Saturday, December 02, 2023
View Blog
Feb 9

Written by: Diana West
Wednesday, February 09, 2011 6:13 AM 

AP photo and caption: Afghans offer prayers over the coffin containing the body of Malam Awal Gul, an Afghan prisoner who died at the U.S. detention facility in Guantanamo Bay Cuba last week, during his burial ceremony in Jalalabad, east of Kabul, Afghanistan on Monday.


From the New York Times:

Kabul -- President Hamid Karzai said Tuesday that he wanted to bring a Taliban official being held at the Guantanamo Bay prison back to Afghanistan to join in reconciliation talks.

No, not the prisoner whose funeral took place this week (photo above), creating an opportunity for anti-American protest; rather, a Taliban poohbah named Mullah Khairkhwa.

His remarks seconded a request by the government’s High Peace Council calling for the release of the Taliban figure, Mullah Khairullah Khairkhwa, who has been held at the prison on the United States military base in Cuba since 2002. Mr. Khairkhwa, from Kandahar, reportedly had been the Taliban interior minister and also the governor of Herat Province during the Taliban government....

American officials declined to comment immediately. But they have expressed reluctance to release Taliban figures held at Guantánamo ever since one high-profile prisoner, Mullah Abdul Quyam Zakir, was turned over to the Afghans and later ended up back with the Taliban, where he rose to second in command. Mr. Karzai suggested that Afghan officials would be able to win Mr. Khairkhwa’s release. A spokeswoman for the American Embassy, Kerri Hannan, said, “The United States supports the work of the High Peace Council,” but did not comment on calls to release Mr. Khairkhwa.

I've got it. Let's swap Mr. Taliban for the Christian convert still facing death for apostasy in US-liberated Afghanistan and be done with it. The whole thing. 

Efforts to start reconciliation talks with the Taliban are a high priority of Mr. Karzai’s government, which last year formed the High Peace Council, whose 70 members include a dozen former Taliban officials. One of those, Mullah Arsala Rahmani, who now leads the council’s political prisoner committee, also called for Mr. Khairkhwa’s return.

Mr. Rahmani said the initiative began when Mr. Khairkhwa’s American lawyer, Frank Goldsmith, wrote to Mr. Karzai recently saying that his client would be eager to join the peace process. His e-mail was passed along to the High Peace Council, which recommended asking for his release. As Mr. Rahmani envisions it, Mr. Khairkhwa would be sent to Kabul but kept there under house arrest.

“He is a very smart guy, a very good Muslim and a good person to help us in our aim, which is bringing peace and stability to our country,” Mr. Rahmani said.

The move is yet another possible point of contention between Mr. Karzai and American officials. Mr. Karzai also said Tuesday that he was seeking more information on the death of a Taliban detainee at Guantánamo, Awal Gul, 48, who American officials said died at the prison camp last week after exercising.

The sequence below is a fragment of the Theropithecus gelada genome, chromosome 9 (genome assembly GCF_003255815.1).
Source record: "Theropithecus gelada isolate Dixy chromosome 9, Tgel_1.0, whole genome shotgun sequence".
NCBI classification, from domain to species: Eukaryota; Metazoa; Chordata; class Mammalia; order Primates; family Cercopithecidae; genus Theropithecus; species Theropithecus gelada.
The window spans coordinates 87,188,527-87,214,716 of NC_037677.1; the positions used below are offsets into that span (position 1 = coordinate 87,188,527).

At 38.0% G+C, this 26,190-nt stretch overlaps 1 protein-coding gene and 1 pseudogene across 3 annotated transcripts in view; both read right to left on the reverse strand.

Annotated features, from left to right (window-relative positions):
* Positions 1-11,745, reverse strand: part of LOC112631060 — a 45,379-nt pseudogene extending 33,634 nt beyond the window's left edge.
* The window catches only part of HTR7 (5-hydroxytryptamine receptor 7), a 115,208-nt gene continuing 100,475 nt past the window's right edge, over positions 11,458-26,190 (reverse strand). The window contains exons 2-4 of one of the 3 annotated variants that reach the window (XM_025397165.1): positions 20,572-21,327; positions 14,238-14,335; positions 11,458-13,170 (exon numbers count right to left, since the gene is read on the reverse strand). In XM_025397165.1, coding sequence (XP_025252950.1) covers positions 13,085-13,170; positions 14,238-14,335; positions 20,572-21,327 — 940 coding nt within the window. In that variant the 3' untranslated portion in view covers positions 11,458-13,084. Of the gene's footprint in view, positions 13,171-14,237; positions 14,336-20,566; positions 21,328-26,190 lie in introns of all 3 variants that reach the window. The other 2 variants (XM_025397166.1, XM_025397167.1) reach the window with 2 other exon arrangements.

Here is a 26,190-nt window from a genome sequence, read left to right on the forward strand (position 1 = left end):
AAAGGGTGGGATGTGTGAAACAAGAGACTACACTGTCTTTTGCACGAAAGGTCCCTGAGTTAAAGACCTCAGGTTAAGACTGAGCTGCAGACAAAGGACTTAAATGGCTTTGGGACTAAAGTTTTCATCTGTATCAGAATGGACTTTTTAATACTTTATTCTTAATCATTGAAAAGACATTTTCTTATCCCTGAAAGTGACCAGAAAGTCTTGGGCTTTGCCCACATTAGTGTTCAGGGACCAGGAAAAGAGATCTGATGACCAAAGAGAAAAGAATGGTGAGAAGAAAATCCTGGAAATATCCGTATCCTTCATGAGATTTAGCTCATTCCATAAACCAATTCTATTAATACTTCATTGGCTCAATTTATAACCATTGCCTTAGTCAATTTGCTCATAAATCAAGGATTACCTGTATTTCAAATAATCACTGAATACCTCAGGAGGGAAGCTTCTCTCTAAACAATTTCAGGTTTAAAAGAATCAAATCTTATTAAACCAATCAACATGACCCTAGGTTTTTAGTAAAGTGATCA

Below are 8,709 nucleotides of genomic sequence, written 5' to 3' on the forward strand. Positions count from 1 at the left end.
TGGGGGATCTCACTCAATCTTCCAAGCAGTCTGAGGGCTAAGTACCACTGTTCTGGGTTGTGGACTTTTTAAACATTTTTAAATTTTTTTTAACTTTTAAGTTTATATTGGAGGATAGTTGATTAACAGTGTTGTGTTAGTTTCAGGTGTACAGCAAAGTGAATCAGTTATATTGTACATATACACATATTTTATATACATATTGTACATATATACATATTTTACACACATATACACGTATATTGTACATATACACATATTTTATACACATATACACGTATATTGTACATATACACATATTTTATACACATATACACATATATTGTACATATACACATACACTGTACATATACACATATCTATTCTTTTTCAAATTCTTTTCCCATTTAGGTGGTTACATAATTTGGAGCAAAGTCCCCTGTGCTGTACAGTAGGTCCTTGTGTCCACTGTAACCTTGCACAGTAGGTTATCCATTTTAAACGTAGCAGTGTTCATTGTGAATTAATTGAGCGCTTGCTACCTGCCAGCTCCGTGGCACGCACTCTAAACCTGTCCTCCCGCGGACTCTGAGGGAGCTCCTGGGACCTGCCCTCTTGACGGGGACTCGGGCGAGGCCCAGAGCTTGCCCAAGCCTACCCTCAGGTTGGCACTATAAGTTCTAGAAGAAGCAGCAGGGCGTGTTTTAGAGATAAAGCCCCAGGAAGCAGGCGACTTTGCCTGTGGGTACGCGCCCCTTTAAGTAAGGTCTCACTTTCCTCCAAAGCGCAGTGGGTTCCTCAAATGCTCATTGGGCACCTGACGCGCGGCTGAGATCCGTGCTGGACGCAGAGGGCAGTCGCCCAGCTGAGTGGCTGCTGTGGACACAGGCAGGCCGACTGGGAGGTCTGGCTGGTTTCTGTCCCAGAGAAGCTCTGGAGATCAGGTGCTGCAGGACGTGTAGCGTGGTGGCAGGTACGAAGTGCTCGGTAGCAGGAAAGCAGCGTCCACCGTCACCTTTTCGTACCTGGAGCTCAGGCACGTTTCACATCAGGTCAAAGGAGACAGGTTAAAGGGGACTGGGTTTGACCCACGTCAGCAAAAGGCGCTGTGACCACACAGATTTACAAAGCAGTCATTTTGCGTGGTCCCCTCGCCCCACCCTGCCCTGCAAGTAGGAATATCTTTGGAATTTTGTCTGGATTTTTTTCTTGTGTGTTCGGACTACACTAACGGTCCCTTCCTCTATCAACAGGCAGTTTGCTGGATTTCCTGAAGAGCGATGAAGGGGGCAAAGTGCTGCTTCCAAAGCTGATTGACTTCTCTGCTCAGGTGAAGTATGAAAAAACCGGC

Mr. Gul’s body was returned to his hometown, Jalalabad, over the weekend, and a funeral service there on Monday drew several thousand mourners, many chanting anti-American slogans and vowing revenge for what they said was his murder.

Mr. Karzai also repeated his call, first made during a security conference in Munich on Saturday, for the dissolution of Provincial Reconstruction Teams around the country.

That's a brand new Karzai demand -- first made Saturday, as noted in the story.

The teams, staffed by American and other NATO civilians, are in charge of disbursing large-scale aid and development projects in support of the war effort, with an overall budget in the hundreds of millions of dollars. They are a cornerstone of the NATO strategy in Afghanistan.

Bribery ... booty ... jizya ... payola ... "What do you need?"

Afghan officials would prefer that such funds flowed through their own government ministries, but American officials have resisted that because of concerns about widespread corruption and a lack of adequate staffing in the ministries to handle the funds responsibly.

“We seriously and insistently want them to be removed,” Mr. Karzai said of the reconstruction teams.

But, but -- how will we buy, I mean, win Afghan "hearts and minds"?

Karzai continues:

"I hope the international community would deal with us from Afghanistan’s point of view, not from the point of view of their own national interest.”

You know, that's a great idea. AND VICE VERSA.

Privacy Statement  |  Terms Of Use
Copyright 2012 by Diana West